From £35,801
Good value and well-equipped without stinting on the luxury
Steve Cropley Autocar
13 October 2008

What is it?

The EX37 is tipped to be the new Infiniti marque’s biggest-selling model in Europe. It’s a ‘crossover’, mid-way in concept between BMW’s X3 and the 3-Series Touring, with power coming from a 3.7-litre 316bhp petrol V6.

The Infiniti brand is meant to be about luxury, and all models are packed with gadgets. The EX still manages some particularly impressive standard equipment, including a seven-speed automatic gearbox that has been engineered specifically for European consumers and unique self-healing ‘scratch shield’ paint.

The options list includes a system of four parking cameras to provide a bird’s eye view of the car, radar cruise control and a crash detection system which judges when a collision is unavoidable and intervenes to reduce the effects by about 20 per cent.

What’s it like?

From the first time you drive it, the EX is a cheerful, likeable car that comes across instantly as good value for its price — provided in these straitened times you still see a role for 3.7 litre petrol-propelled SUVs.

On the road, the 3.7-litre V6 engine’s 316bhp gives the EX37 a sporty character despite its kerbweight of nearly 1900 kilograms. The 0-62 mph acceleration time is just 6.4 seconds, and top speed is within an whisker of 150 mph.

The gearbox gives the car a powerful step-off when launching from standstill. And the engine’s wide powerband (thanks to variable inlet timing and lift) gives strong mid-range acceleration. On the move the EX37 feels supple, well-damped and stable. The ride is pleasantly comfortable, and cruising refinement is good.

Unlike the G37 saloon and coupe, the EX37 does without gearbox shift paddles, but the transmission always seems to have an ideal ratio available and manual control can still be taken by moving the selector to a push/pull channel.

Despite its size, the EX corners with a neutral precision and precise steering makes it easy to drive hard. It’s a well-made and rapid crossover with plenty of practical appeal – and its kudos will grow as people become more used to the Infiniti brand.

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Should I buy one?

Infiniti’s Nissan origins mean the EX37 has credibility, even if the marque itself has very little name appeal at present. Prices are competitive, quality is good and – against its opponents – the EX has gadgets and performance to burn.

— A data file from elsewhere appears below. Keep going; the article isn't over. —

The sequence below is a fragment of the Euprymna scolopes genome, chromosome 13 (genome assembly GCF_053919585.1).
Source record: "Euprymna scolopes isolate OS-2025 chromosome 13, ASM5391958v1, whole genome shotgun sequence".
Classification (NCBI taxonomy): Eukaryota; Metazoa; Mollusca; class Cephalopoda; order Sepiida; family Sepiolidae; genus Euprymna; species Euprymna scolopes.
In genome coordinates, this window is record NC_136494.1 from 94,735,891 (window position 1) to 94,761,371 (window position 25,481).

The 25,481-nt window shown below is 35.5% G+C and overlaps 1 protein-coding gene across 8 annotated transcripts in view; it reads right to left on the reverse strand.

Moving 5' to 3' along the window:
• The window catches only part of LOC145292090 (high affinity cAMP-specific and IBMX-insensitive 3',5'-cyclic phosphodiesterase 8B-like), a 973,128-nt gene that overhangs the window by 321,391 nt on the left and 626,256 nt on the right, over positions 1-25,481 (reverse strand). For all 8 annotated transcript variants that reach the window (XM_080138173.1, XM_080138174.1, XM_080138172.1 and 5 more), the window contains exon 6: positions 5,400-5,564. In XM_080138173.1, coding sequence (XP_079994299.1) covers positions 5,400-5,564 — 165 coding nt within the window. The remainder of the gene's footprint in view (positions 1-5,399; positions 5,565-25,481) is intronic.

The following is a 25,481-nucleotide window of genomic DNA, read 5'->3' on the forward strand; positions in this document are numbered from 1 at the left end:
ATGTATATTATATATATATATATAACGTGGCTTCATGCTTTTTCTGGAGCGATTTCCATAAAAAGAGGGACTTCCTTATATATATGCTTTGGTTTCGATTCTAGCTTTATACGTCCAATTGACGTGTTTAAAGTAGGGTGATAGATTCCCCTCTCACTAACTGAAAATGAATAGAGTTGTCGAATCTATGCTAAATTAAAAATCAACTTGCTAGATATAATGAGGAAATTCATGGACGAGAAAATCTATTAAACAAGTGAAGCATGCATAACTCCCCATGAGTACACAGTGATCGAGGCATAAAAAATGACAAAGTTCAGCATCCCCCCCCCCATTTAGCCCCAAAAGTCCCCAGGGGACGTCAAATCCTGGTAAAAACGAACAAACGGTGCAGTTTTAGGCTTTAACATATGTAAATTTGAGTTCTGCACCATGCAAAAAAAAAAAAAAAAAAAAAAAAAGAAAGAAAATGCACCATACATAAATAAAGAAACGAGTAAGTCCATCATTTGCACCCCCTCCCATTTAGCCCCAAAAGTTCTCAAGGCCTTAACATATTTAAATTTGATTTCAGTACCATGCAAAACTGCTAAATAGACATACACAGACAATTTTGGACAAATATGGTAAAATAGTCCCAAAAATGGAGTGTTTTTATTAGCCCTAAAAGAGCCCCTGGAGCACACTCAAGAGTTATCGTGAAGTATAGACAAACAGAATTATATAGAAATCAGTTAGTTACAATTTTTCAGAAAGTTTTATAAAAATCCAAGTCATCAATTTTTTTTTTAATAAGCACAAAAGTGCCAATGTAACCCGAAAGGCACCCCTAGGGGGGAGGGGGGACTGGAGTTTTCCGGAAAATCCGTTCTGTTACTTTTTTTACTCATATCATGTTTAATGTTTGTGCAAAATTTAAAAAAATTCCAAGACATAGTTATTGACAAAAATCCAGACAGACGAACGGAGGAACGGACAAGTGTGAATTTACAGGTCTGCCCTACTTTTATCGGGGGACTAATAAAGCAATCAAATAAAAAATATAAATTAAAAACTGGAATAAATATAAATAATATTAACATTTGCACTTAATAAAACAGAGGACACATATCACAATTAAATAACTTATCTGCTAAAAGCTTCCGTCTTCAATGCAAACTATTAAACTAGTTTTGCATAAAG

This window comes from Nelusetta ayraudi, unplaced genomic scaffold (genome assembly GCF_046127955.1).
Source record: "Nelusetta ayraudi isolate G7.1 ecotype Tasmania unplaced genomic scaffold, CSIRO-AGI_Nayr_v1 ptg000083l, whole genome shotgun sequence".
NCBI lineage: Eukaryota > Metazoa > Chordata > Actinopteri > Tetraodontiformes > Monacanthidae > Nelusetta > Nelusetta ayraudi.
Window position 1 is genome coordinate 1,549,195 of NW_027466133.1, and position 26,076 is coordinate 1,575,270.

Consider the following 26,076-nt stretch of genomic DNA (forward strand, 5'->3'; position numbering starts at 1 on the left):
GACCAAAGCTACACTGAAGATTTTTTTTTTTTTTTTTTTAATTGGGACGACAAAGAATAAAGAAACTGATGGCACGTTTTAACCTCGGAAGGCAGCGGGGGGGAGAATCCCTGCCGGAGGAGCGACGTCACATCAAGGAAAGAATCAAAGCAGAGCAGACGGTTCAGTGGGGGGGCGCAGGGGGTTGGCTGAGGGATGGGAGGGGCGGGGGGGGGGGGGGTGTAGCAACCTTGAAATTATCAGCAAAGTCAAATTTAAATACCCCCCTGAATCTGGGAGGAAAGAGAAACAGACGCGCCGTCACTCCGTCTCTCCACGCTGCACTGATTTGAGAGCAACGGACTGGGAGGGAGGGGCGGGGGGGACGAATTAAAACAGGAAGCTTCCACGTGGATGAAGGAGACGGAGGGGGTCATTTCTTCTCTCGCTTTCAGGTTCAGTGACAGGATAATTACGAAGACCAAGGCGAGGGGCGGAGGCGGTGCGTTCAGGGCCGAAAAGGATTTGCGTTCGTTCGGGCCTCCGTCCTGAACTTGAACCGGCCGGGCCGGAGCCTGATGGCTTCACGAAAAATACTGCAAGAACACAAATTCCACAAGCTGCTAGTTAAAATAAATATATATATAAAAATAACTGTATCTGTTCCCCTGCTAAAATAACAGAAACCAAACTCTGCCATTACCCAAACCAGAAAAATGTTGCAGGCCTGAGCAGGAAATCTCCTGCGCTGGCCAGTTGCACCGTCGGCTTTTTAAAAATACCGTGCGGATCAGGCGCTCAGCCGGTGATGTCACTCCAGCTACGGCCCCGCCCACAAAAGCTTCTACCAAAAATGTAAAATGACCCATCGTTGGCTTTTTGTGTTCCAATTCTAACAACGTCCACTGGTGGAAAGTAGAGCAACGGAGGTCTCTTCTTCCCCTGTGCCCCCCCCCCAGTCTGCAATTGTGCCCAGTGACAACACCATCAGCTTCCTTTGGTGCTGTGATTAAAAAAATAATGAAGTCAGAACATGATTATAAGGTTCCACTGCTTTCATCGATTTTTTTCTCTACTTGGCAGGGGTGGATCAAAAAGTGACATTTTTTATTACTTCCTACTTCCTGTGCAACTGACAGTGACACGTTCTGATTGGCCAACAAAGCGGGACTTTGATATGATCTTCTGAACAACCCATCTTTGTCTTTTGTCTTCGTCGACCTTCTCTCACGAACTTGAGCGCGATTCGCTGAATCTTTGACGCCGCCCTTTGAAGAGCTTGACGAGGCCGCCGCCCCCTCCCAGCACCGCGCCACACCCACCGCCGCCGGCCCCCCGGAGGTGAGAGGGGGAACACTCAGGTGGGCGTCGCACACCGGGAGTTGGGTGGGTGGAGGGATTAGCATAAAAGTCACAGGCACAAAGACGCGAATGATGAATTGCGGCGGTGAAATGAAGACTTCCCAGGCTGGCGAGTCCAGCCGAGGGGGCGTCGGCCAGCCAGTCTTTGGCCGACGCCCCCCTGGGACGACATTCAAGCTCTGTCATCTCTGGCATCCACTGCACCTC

Taken all round, the EX looks like a more desirable and better equipped prospect than its obvious premium-badged rivals. It leaves you with a simple choice: flashy badge or value and equipment. I’d go for the latter.

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Comments
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pconte 26 November 2012

Infiniti vs. Lexus vs. Acura

From a "Yank" prespective, and to put it simply ...

Pay a premium, but get good residual value, for a Lexus if you want a soft, plush ride and admiration for the "badge" from people who don't really know anything about cars.

Get an Acura, if you want a "practical", economical mid-lux sedan. But understand that the same know-nothing, badge-followers won't know the difference from an Accord.

Get an Infiniti if you want to DRIVE, brother! (And pay a sensible price and not be run broke on maintenance.) Expect a "Huh?" as the most common reaction. But the aggressive styling still gets attention.

-- Paul, in Eugene, Oregon USA

iandava 2 November 2008

Re: Infiniti EX37

Greg1 wrote:

Sorry Julian, actually Acura and Infiniti have more re-badged products than Lexus (Acura being the most blatant). Yes, when Lexus first started out, some of their models were re-badged, but I believe the current line-up (and as of a good couple of years), is totally independent.

As a UK citizen I have resided in the USA for over seven years. I am a self confesed car nut, owning over 35 cars in some twenty years. I have also been the proud owner of a 2005 Nissan Murano, and no less than two G35 Sedans (2003 & 2007). I quickly established that Infiniti was indeed a premium brand, with equally premium customer service. Currently, Infiniti does not have any re-badged products, at least not here in the US! As previously stated, the Murano has a front drive chassis, while all Infiniti's are rear drive (unless you opt for AWD). Like all auto manufacturers, platforms (not drivetrains) are utilized on several models, as are the engines. But as far as body panels, interior styling, materials etc etc, no Infiniti does not have any re-badged products. Infiniti fit & finish is exceptional, and what makes them truly stand out from the crowd (Merc. & BMW) is there unique styling, both inside and out. As their marketing campaign states, "If your neighbour don't like it, we've done the right thing". Personally, I don't want to be part of the crowd, I like to be different, I like power (306 bhp in US), I like comfort, I love the handling, technology and innovation of all Infiniti cars. My philosophy is 'You only live once', so who cares about having no diesel, these are drivers cars, and I highly recommend taking a test drive, you will be very pleasantly surprised.

Greg1 15 October 2008

Re: Infiniti EX37

julianphillips wrote:
Also, from a snobby point of view - which is surely a big issue when looking at 'premium' badges such as these - as far as I am aware, none of the Infiniti models are rebadged Nissan's in the way that some of the Lexus models have been, like the IS and whatever the Toyota Soarer was called when it was sold as a Lexus.

Sorry Julian, actually Acura and Infiniti have more re-badged products than Lexus (Acura being the most blatant). Yes, when Lexus first started out, some of their models were re-badged, but I believe the current line-up (and as of a good couple of years), is totally independent.

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